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  5. added 2018-09-03
    Philosophy of Science, Psychiatric Classification, and the DSM.Jonathan Y. Tsou - forthcoming - In Şerife Tekin & Robyn Bluhm (eds.), The Bloomsbury Companion to Philosophy of Psychiatry. London: Bloomsbury.
    This chapter examines philosophical issues surrounding the classification of mental disorders by the Diagnostic and Statistical Manual of Mental Disorders (DSM). In particular, the chapter focuses on issues concerning the relative merits of descriptive versus theoretical approaches to psychiatric classification and whether the DSM should classify natural kinds. These issues are presented with reference to the history of the DSM, which has been published regularly by the American Psychiatric Association since 1952 and is currently in its fifth edition. While the (...)
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  6. added 2018-08-09
    Brain Space and Time in Mental Disorders: Paradigm Shift in Biological Psychiatry.Andrew And Alexander Fingelkurts - 2019 - International Journal of Psychiatry in Medicine 54 (1):53-63.
    Contemporary psychiatry faces serious challenges because it has failed to incorporate accumulated knowledge from basic neuroscience, neurophilosophy, and brain–mind relation studies. As a consequence, it has limited explanatory power, and effective treatment options are hard to come by. A new conceptual framework for understanding mental health based on underlying neurobiological spatial-temporal mechanisms of mental disorders (already gained by the experimental studies) is beginning to emerge.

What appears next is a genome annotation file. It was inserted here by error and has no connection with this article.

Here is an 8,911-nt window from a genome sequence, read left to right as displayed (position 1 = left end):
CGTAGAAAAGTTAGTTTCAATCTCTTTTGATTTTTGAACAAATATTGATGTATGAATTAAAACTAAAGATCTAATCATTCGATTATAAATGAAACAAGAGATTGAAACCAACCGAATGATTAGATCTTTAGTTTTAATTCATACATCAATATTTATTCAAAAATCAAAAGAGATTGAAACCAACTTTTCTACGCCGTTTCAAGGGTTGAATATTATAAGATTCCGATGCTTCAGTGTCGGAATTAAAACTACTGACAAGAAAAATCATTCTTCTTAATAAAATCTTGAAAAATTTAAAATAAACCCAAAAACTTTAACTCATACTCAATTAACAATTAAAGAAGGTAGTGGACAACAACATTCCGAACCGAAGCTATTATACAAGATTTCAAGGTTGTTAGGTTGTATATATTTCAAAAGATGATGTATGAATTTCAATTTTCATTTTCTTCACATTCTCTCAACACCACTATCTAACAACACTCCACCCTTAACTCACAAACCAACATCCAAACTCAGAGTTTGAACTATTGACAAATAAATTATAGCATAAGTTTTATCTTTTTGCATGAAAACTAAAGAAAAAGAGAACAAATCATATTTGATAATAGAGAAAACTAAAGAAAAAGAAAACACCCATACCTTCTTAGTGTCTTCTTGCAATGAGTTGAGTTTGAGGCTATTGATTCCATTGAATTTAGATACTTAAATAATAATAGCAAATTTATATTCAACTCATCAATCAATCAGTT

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  7. added 2018-07-17
    A Place for Subjectivity in Psychiatry.Phoebe Friesen - 2017 - American Journal of Bioethics Neuroscience 8 (2):116-117.
  8. added 2018-05-18
    A Sartrean Account of Mental Health.Jelena Krgovic - 2017 - Theoria: Beograd 60:17-31.
  9. added 2018-03-31
    Il modello medico forte e i disturbi antisociali della personalità (Eng. The strong medical model and antisocial personality disorders)).Zdenka Brzović, Marko Jurjako & Luca Malatesti - 2018 - Sistemi Intelligenti 30 (1):175-188.